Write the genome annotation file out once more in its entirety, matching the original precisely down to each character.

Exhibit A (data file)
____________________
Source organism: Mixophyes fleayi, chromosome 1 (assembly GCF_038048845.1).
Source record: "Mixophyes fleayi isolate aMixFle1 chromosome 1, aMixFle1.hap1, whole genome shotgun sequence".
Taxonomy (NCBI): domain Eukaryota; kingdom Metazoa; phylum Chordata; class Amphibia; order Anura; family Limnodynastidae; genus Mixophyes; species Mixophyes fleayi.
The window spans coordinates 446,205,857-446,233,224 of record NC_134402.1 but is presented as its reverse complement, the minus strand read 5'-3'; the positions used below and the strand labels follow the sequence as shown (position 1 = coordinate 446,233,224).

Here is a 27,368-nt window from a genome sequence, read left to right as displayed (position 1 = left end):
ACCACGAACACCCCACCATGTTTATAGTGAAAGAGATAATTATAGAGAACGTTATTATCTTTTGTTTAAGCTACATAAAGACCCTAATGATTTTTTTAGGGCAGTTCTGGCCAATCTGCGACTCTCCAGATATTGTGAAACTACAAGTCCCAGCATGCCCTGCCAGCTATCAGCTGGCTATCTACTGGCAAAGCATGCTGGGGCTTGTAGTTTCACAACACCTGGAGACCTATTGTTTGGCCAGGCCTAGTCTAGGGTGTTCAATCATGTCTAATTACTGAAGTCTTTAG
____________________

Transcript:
Source organism: Mixophyes fleayi, chromosome 1 (assembly GCF_038048845.1).
Source record: "Mixophyes fleayi isolate aMixFle1 chromosome 1, aMixFle1.hap1, whole genome shotgun sequence".
Taxonomy (NCBI): domain Eukaryota; kingdom Metazoa; phylum Chordata; class Amphibia; order Anura; family Limnodynastidae; genus Mixophyes; species Mixophyes fleayi.
The window spans coordinates 446,205,857-446,233,224 of record NC_134402.1 but is presented as its reverse complement, the minus strand read 5'-3'; the positions used below and the strand labels follow the sequence as shown (position 1 = coordinate 446,233,224).

Here is a 27,368-nt window from a genome sequence, read left to right as displayed (position 1 = left end):
ACCACGAACACCCCACCATGTTTATAGTGAAAGAGATAATTATAGAGAACGTTATTATCTTTTGTTTAAGCTACATAAAGACCCTAATGATTTTTTTAGGGCAGTTCTGGCCAATCTGCGACTCTCCAGATATTGTGAAACTACAAGTCCCAGCATGCCCTGCCAGCTATCAGCTGGCTATCTACTGGCAAAGCATGCTGGGGCTTGTAGTTTCACAACACCTGGAGACCTATTGTTTGGCCAGGCCTAGTCTAGGGTGTTCAATCATGTCTAATTACTGAAGTCTTTAG